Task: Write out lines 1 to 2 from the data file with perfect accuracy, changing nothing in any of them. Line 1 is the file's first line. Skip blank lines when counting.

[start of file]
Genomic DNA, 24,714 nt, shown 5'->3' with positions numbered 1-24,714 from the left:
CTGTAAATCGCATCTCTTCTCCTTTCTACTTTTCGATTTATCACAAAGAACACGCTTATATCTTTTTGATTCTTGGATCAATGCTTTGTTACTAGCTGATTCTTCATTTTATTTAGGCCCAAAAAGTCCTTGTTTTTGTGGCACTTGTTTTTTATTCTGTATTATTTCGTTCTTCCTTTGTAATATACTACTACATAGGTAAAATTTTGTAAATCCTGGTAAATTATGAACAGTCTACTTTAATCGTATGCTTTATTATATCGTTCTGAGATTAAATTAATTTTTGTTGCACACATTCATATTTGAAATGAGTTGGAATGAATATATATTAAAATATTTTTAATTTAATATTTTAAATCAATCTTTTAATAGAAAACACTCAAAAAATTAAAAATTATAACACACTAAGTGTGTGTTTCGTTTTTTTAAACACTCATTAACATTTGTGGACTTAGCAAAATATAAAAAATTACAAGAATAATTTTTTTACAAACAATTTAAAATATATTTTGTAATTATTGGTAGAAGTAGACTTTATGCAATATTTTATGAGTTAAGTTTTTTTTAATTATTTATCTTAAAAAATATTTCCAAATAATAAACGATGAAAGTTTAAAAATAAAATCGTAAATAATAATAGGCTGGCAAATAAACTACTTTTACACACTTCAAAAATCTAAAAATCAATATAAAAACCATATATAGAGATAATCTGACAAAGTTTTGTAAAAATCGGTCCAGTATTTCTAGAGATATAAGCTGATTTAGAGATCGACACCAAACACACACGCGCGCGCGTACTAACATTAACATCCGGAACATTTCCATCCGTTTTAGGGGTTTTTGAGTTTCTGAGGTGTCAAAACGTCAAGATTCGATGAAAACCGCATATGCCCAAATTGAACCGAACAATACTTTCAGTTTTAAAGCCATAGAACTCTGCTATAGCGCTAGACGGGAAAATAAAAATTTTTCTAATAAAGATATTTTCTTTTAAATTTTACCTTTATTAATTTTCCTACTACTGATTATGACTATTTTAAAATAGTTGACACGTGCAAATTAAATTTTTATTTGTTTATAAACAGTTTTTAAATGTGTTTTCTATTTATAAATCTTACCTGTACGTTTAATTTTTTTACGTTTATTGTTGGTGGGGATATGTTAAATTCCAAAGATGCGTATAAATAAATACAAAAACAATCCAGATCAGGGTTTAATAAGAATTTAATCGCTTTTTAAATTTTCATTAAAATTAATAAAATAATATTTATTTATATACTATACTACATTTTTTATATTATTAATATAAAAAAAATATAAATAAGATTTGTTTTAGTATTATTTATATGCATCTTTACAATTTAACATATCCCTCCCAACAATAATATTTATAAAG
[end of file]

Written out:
Genomic DNA, 24,714 nt, shown 5'->3' with positions numbered 1-24,714 from the left:
CTGTAAATCGCATCTCTTCTCCTTTCTACTTTTCGATTTATCACAAAGAACACGCTTATATCTTTTTGATTCTTGGATCAATGCTTTGTTACTAGCTGATTCTTCATTTTATTTAGGCCCAAAAAGTCCTTGTTTTTGTGGCACTTGTTTTTTATTCTGTATTATTTCGTTCTTCCTTTGTAATATACTACTACATAGGTAAAATTTTGTAAATCCTGGTAAATTATGAACAGTCTACTTTAATCGTATGCTTTATTATATCGTTCTGAGATTAAATTAATTTTTGTTGCACACATTCATATTTGAAATGAGTTGGAATGAATATATATTAAAATATTTTTAATTTAATATTTTAAATCAATCTTTTAATAGAAAACACTCAAAAAATTAAAAATTATAACACACTAAGTGTGTGTTTCGTTTTTTTAAACACTCATTAACATTTGTGGACTTAGCAAAATATAAAAAATTACAAGAATAATTTTTTTACAAACAATTTAAAATATATTTTGTAATTATTGGTAGAAGTAGACTTTATGCAATATTTTATGAGTTAAGTTTTTTTTAATTATTTATCTTAAAAAATATTTCCAAATAATAAACGATGAAAGTTTAAAAATAAAATCGTAAATAATAATAGGCTGGCAAATAAACTACTTTTACACACTTCAAAAATCTAAAAATCAATATAAAAACCATATATAGAGATAATCTGACAAAGTTTTGTAAAAATCGGTCCAGTATTTCTAGAGATATAAGCTGATTTAGAGATCGACACCAAACACACACGCGCGCGCGTACTAACATTAACATCCGGAACATTTCCATCCGTTTTAGGGGTTTTTGAGTTTCTGAGGTGTCAAAACGTCAAGATTCGATGAAAACCGCATATGCCCAAATTGAACCGAACAATACTTTCAGTTTTAAAGCCATAGAACTCTGCTATAGCGCTAGACGGGAAAATAAAAATTTTTCTAATAAAGATATTTTCTTTTAAATTTTACCTTTATTAATTTTCCTACTACTGATTATGACTATTTTAAAATAGTTGACACGTGCAAATTAAATTTTTATTTGTTTATAAACAGTTTTTAAATGTGTTTTCTATTTATAAATCTTACCTGTACGTTTAATTTTTTTACGTTTATTGTTGGTGGGGATATGTTAAATTCCAAAGATGCGTATAAATAAATACAAAAACAATCCAGATCAGGGTTTAATAAGAATTTAATCGCTTTTTAAATTTTCATTAAAATTAATAAAATAATATTTATTTATATACTATACTACATTTTTTATATTATTAATATAAAAAAAATATAAATAAGATTTGTTTTAGTATTATTTATATGCATCTTTACAATTTAACATATCCCTCCCAACAATAATATTTATAAAG